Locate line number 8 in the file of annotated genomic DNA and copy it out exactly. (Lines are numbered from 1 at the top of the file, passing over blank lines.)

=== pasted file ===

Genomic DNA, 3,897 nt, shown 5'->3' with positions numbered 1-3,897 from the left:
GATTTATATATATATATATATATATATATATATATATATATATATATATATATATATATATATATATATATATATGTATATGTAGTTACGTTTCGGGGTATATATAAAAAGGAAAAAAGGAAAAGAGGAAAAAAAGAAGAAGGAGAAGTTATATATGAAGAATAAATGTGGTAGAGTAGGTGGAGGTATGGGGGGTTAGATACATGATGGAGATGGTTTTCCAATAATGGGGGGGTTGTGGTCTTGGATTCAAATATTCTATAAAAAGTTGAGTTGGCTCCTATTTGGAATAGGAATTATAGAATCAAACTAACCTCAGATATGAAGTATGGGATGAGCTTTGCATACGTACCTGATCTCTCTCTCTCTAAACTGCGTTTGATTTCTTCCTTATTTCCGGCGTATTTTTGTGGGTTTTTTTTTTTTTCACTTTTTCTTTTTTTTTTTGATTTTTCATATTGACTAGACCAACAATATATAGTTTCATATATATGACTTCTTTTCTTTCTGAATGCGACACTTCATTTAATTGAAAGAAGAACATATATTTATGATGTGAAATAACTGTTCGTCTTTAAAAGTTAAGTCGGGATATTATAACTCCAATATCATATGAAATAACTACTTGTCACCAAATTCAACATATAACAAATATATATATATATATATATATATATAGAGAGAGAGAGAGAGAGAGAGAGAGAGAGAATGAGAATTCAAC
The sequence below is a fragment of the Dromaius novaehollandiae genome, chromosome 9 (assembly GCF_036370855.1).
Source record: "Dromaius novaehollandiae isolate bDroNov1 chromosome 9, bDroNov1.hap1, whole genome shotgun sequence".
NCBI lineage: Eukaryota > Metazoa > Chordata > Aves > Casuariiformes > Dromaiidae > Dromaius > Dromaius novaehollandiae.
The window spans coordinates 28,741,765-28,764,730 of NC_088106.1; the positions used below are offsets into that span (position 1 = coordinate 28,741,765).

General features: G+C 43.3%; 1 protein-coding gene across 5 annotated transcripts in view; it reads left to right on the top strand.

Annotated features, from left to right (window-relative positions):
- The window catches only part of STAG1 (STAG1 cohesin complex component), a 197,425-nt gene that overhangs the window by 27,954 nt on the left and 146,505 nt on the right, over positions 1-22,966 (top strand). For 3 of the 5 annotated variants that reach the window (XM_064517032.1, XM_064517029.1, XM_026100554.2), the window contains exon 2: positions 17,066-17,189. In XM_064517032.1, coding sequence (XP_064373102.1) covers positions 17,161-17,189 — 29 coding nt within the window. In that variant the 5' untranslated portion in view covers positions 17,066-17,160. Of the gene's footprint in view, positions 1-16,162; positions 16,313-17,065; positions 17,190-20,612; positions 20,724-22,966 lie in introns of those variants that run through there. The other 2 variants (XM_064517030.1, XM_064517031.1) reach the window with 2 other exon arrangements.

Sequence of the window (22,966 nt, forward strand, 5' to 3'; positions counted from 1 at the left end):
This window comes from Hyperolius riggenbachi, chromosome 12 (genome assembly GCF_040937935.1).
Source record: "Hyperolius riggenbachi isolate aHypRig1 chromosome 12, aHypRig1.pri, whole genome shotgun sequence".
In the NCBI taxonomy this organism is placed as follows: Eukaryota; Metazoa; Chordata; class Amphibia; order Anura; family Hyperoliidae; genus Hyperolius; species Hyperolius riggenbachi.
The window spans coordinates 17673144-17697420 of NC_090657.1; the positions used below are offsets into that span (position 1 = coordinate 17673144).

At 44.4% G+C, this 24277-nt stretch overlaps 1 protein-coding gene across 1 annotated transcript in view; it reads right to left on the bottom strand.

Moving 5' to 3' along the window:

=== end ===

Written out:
Annotated features, from left to right (window-relative positions):